Developing 'Young Interpreters'

Our school population has become increasingly diverse and exciting over the last few years with children arriving from many different countries and from many different cultures and as the author Jacqueline Woodson says, “Diversity is about all of us, and about having us having to figure out how to walk through this world together”

We currently categorise our children from other countries and with other languages in three ways as international new arrivals (INA), English as an additional language (EAL) where they have been exposed to the English language in their home country and as completely new to English (N2E) never heard it or seen it and never have been in a school/education setting. Each of these groups also has their own unique needs in addition to those created by the language barrier.

The staff and children in the school have had to learn to be adept at meeting this newer, wider variety of need and ‘walking through it together’.

We have had to develop and introduce new assessment procedures so we can institute the right level of support and intervention for each child at a personal level. Within two weeks of arrival in school a child will have been put through a suite of assessments including phonics checks, writing, reading and maths. These will determine the pathway for the child through our school system. They will have been placed in supportive groups, immersed in the English language, supported through the school ‘system’ of experiencing playtime and the dining hall, been attached to a ‘friendship’ group and most recently supported by a young interpreter.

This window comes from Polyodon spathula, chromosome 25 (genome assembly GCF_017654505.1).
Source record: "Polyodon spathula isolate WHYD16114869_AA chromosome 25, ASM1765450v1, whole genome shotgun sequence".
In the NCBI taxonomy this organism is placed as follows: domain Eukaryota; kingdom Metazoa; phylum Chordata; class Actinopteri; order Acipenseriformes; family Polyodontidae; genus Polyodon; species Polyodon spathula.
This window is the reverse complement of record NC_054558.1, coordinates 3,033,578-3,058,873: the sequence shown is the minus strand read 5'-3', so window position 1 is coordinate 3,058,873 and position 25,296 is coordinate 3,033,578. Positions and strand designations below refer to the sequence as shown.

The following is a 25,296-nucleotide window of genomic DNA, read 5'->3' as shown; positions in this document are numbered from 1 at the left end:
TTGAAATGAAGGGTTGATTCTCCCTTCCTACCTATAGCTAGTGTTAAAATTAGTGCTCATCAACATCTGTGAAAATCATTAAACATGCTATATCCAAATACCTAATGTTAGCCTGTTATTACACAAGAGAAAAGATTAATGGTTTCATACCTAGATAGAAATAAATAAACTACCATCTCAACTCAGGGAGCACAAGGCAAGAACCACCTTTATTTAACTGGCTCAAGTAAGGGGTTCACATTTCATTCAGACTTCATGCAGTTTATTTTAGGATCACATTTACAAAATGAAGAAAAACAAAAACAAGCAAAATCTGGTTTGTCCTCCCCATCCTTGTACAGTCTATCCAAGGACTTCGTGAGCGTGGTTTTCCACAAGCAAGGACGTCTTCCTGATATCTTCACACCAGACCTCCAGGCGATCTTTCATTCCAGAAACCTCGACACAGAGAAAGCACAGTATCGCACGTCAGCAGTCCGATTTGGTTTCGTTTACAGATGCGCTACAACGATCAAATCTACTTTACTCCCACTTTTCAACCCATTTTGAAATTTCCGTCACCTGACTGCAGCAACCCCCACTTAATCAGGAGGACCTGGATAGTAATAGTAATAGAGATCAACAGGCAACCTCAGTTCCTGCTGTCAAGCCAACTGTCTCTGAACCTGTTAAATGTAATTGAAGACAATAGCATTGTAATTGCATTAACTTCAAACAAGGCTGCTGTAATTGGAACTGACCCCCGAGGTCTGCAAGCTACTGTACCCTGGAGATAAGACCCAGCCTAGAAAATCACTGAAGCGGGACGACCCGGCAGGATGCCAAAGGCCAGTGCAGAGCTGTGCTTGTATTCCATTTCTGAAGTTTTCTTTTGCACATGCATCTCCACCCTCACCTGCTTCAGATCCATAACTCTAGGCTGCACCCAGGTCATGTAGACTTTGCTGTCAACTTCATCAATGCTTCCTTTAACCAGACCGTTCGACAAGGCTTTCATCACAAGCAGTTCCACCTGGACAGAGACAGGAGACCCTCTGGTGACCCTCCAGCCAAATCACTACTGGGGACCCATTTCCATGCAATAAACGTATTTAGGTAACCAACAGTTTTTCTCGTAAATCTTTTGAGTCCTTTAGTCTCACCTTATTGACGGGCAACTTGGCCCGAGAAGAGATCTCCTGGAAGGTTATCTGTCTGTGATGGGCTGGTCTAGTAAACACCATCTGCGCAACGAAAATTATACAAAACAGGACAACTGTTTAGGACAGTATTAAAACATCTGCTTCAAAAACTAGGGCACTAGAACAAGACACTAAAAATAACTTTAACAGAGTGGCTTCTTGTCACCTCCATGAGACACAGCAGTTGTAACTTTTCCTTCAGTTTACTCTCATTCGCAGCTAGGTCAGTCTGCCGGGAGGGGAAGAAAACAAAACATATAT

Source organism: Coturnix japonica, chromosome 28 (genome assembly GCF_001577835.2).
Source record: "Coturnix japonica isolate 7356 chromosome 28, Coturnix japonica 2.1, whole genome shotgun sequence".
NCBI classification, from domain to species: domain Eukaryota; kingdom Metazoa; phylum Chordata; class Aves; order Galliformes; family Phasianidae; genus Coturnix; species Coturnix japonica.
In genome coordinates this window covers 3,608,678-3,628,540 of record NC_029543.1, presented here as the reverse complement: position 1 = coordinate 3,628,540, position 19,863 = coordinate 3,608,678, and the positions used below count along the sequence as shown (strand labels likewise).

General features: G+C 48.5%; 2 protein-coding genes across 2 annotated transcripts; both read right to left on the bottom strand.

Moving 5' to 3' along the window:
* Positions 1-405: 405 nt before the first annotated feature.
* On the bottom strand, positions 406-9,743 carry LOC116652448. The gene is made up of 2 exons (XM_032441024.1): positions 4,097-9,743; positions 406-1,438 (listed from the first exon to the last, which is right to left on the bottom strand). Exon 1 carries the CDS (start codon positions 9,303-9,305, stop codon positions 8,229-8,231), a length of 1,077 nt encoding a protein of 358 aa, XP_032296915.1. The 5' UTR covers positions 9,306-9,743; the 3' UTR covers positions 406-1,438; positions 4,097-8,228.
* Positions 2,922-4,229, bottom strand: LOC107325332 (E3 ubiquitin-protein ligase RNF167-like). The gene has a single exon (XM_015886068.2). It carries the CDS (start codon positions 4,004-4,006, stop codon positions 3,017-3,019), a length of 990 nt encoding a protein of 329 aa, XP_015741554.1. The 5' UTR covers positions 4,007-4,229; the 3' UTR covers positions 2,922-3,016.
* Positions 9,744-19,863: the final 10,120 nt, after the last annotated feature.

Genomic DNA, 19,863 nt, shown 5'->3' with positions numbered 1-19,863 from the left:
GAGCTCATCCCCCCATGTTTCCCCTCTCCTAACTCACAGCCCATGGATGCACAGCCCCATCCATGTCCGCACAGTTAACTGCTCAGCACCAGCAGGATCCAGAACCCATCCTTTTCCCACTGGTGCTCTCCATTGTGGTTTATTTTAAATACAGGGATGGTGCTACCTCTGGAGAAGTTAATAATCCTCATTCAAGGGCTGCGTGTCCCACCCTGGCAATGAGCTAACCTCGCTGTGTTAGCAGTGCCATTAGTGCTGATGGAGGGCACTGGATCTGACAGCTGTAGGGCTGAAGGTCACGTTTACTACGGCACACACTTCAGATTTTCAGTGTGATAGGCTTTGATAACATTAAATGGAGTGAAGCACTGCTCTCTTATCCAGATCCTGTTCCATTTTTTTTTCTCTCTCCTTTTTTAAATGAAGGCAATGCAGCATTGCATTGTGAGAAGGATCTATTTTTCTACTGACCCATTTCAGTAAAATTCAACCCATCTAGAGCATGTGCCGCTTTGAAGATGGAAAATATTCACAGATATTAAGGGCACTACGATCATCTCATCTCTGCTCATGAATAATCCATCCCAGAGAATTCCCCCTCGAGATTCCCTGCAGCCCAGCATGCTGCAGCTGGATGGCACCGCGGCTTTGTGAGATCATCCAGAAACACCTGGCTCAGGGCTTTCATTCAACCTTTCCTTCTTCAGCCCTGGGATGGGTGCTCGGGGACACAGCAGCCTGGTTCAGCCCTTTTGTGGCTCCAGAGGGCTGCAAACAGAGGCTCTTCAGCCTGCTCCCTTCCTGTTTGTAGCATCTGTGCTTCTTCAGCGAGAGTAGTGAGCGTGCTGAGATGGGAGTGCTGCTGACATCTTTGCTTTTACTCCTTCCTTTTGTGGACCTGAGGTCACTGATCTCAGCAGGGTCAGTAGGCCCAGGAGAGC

In our early days of supporting children with language barriers we would rely heavily on technology and things like google translator (which we still do). We would also often and wherever possible ‘buy in’ support from an adult (where we could find one) who spoke the child’s home language. However, with the increasing pressures on budgets and also a growing understanding of the challenges of non-native speakers and the wider collection of nationalities moving into the school we realised that this may not be the best solution. And therefore started to research alternatives.

As a school we had also been outward facing and seekers of support and research and development. We attended a conference in Sheffield about their approach to EAL, we attended an EAL conference in Middlesbrough and became involved in groups such as Making Middlesbrough a reading town which had an EAL element to it due to the increasing need in the town.

Around this time we also became aware of a scheme called the Young Interpreters Scheme developed and run by Hampshire County Council. This involves training children to act as mentors for their peers who are learning English as an additional language.

Details of the scheme can be found here:

The scheme recognises that pupils at any age within the school community can support other learners to feel settled, safe and valued. The interpreters undergo specific training for their role. The support they offer is invaluable and in our school they have often assisted communication with parents as well as with children, offering reassurance for everyone.